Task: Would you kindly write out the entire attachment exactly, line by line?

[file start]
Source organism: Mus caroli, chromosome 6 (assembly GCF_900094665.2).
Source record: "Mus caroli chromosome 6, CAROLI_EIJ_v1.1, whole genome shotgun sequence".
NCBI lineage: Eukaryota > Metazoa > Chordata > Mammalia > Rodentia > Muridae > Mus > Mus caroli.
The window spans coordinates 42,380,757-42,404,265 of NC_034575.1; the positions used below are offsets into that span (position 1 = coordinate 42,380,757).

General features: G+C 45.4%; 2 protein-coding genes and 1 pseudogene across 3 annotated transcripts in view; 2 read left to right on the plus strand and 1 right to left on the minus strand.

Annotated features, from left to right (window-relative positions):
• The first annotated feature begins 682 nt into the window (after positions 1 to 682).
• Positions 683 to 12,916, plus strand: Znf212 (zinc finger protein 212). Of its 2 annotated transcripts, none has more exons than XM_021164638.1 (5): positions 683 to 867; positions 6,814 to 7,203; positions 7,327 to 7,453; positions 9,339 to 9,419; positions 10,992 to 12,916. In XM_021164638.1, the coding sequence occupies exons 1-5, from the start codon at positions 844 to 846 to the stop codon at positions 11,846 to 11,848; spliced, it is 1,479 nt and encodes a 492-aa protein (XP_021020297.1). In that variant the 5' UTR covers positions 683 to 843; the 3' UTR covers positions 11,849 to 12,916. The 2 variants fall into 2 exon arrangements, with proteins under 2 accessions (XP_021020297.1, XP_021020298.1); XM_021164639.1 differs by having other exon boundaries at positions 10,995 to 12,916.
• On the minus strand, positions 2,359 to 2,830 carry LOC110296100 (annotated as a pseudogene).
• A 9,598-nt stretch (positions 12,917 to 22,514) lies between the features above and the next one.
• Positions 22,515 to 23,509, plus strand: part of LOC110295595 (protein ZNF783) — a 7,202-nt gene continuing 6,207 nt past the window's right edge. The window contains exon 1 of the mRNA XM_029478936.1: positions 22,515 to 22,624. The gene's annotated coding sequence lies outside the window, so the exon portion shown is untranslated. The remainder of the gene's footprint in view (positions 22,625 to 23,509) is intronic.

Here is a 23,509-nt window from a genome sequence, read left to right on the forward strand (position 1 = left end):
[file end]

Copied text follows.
Source organism: Mus caroli, chromosome 6 (assembly GCF_900094665.2).
Source record: "Mus caroli chromosome 6, CAROLI_EIJ_v1.1, whole genome shotgun sequence".
NCBI lineage: Eukaryota > Metazoa > Chordata > Mammalia > Rodentia > Muridae > Mus > Mus caroli.
The window spans coordinates 42,380,757-42,404,265 of NC_034575.1; the positions used below are offsets into that span (position 1 = coordinate 42,380,757).

General features: G+C 45.4%; 2 protein-coding genes and 1 pseudogene across 3 annotated transcripts in view; 2 read left to right on the plus strand and 1 right to left on the minus strand.

Annotated features, from left to right (window-relative positions):
• The first annotated feature begins 682 nt into the window (after positions 1 to 682).
• Positions 683 to 12,916, plus strand: Znf212 (zinc finger protein 212). Of its 2 annotated transcripts, none has more exons than XM_021164638.1 (5): positions 683 to 867; positions 6,814 to 7,203; positions 7,327 to 7,453; positions 9,339 to 9,419; positions 10,992 to 12,916. In XM_021164638.1, the coding sequence occupies exons 1-5, from the start codon at positions 844 to 846 to the stop codon at positions 11,846 to 11,848; spliced, it is 1,479 nt and encodes a 492-aa protein (XP_021020297.1). In that variant the 5' UTR covers positions 683 to 843; the 3' UTR covers positions 11,849 to 12,916. The 2 variants fall into 2 exon arrangements, with proteins under 2 accessions (XP_021020297.1, XP_021020298.1); XM_021164639.1 differs by having other exon boundaries at positions 10,995 to 12,916.
• On the minus strand, positions 2,359 to 2,830 carry LOC110296100 (annotated as a pseudogene).
• A 9,598-nt stretch (positions 12,917 to 22,514) lies between the features above and the next one.
• Positions 22,515 to 23,509, plus strand: part of LOC110295595 (protein ZNF783) — a 7,202-nt gene continuing 6,207 nt past the window's right edge. The window contains exon 1 of the mRNA XM_029478936.1: positions 22,515 to 22,624. The gene's annotated coding sequence lies outside the window, so the exon portion shown is untranslated. The remainder of the gene's footprint in view (positions 22,625 to 23,509) is intronic.

Here is a 23,509-nt window from a genome sequence, read left to right on the forward strand (position 1 = left end):